Take them and the rest of this zany cast of characters, tell them they need to film a no-budget movie in about five days(!), and you’ve got Le Sequel, or possibly a particularly out of control Monty Python sketch with John Cleese at his most hapless as Carlos.  Nothing is scripted and scenes frequently dissolve into chaos, but chaos is just the logical result of these situations and the film manages to be completely realistic and utterly bizarre by turns, sometimes both at once.  It’s a bold experiment that doesn’t work all the time, but when a scene clicks it really clicks and any unevenness is all part of the charm.  Improv can be ridiculously difficult to keep moving, but the cast manages that task beautifully while staying in character besides, and the result is a riveting, crazed, train wreck of a comedy that’s every indie director’s worst nightmare made into film.

Special kudos to Saphiris, who makes Carlos a true Everyman, someone who’s just trying to chase his dreams as we all want to do, and then has to watch this particular dream slip slowly and painfully away into the depths of the most cursed film shoot ever.  Meanwhile, Adelekan’s Efi walks the finest of lines between amoral scammer and likable rogue, though I’m still not quite sure how he managed to avoid being strangled.  And all the characters (I wish I could mention them all!) help create the wildest of rides, a twisted journey into the darkest, funniest side of filmmaking that will leave you wondering every moment if things can possibly get any stranger — and they will.

Simon’s Quest

There are at least 16,000 awkward things about dating, especially those early dates.  One of the most awkward — and one of the most likely to show up in questions to online advice columnists — is figuring out when to share a potentially sensitive fact about yourself.  After all, there can be a fine line between letting the other person get to know you better and completely oversharing, and depending on the subject some of these conversations can be horrifying.  It’s one thing to explain that you have an uncle who’s convinced there are aliens living in his rosebushes, and quite another to have to admit that you’re a werewolf, as happens in Simon’s Quest.

Simon (Johnny Pozzi) was a regular guy until one night and one bite turned him into a werewolf.  He isn’t alone, at least, even though James (James Tison), the guy who turned him, vanished immediately thereafter.  No, this is a world with plenty of monsters around, vampires and demons as well as werewolves, though they generally prefer to be called the afflicted rather than monsters.  But Simon hasn’t had the nerve to date since he was turned, and Gwen (Talley Gale) and Robert (Lucas Brahme) want to change that.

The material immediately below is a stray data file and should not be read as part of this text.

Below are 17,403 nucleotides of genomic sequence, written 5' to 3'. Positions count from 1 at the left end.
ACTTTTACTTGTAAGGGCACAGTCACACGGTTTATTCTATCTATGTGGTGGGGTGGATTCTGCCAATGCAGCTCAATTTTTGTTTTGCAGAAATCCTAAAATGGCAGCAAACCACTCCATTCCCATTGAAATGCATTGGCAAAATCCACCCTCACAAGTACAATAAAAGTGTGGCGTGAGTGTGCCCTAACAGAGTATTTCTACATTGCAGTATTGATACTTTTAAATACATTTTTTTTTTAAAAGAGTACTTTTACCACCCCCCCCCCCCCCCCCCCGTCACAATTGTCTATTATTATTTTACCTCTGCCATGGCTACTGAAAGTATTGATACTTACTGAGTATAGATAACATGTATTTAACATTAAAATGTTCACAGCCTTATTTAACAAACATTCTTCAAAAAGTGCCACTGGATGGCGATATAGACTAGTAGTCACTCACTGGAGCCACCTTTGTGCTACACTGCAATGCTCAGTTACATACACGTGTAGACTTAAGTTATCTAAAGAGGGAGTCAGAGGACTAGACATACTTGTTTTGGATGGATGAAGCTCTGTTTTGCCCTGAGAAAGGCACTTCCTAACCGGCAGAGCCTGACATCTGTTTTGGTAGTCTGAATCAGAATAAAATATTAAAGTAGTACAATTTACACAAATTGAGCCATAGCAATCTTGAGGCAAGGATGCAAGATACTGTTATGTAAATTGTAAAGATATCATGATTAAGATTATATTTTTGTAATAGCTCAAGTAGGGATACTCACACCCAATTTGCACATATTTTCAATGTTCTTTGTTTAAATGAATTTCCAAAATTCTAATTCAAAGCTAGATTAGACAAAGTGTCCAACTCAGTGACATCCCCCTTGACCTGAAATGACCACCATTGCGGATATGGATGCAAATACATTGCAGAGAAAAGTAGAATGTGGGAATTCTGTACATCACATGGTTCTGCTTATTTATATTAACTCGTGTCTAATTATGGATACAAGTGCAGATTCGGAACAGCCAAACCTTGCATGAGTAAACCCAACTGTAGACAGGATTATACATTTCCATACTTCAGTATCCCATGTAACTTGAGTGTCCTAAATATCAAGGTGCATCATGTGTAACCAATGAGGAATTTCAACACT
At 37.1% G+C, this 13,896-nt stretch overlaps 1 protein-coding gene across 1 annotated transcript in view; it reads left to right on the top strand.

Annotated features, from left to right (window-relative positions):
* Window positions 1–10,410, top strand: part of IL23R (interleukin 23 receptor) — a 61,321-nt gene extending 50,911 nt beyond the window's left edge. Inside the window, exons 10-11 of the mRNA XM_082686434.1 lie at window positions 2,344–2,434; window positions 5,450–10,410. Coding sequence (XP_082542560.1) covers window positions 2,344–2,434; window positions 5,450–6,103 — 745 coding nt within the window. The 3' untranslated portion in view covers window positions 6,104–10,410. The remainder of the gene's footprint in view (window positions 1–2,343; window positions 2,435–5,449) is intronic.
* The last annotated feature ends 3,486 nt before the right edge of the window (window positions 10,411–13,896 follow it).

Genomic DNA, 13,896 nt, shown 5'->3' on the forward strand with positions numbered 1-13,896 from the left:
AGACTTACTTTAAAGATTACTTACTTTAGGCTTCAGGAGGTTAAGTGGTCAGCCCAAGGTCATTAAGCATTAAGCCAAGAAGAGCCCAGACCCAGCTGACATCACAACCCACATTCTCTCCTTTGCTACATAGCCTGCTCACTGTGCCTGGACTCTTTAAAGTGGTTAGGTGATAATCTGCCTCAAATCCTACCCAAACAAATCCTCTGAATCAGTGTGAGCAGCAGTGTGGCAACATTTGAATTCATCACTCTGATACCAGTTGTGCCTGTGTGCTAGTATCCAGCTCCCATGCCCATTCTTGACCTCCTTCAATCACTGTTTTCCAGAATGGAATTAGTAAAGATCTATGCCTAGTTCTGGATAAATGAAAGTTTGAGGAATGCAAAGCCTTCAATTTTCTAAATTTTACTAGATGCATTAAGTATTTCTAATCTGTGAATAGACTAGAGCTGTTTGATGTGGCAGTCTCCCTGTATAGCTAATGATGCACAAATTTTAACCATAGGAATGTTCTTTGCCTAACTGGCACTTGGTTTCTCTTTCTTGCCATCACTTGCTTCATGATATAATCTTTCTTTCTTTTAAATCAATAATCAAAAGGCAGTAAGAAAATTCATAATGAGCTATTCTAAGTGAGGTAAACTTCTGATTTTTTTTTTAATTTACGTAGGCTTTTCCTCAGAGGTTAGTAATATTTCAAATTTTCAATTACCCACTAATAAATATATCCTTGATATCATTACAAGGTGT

Robert, Gwen, and Simon play games and talk Castlevania.

It’s a nice thought but they aren’t really all that helpful, since their main focus is on making a documentary about Simon’s life as a werewolf.  They get him on Tinder and act as cheerleaders, but I’d be more than nervous enough about dating without two people watching (and recording) my every move.  But he gets a match with a guy with the unlikely name of Skyye, and Simon tentatively starts trying to get other aspects of his life back together as well.  He joins a support group for the afflicted, and with help from the group’s new leader, Pat (Timothy J. Cox), takes his first steps towards becoming part of the world again.  But there are plenty of things waiting to trip him up along the way, and telling Skyye the whole truth might not even be the worst one.

With a solid script and capable directing from Marley Jaeger, it’s a wonderful mix of drama, humor, a touch of fantasy, and a dash of riotous satire — Axe Alucard (Anibal Nobel), monster hunter, is wildly over the top, as is Liz (Liz Days), the former support group leader, though honestly the demon in the group (Krystal K.C. Wilson) seems pretty nice.  But Simon’s Quest also has plenty of genuinely touching moments, as Simon is constantly torn between his own deep loneliness and the very real chance that he might wake up the morning after the full moon to discover that he’s shredded the person he cares about most in the world.  We all worry about hurting the ones we love sometimes, just not usually quite so literally.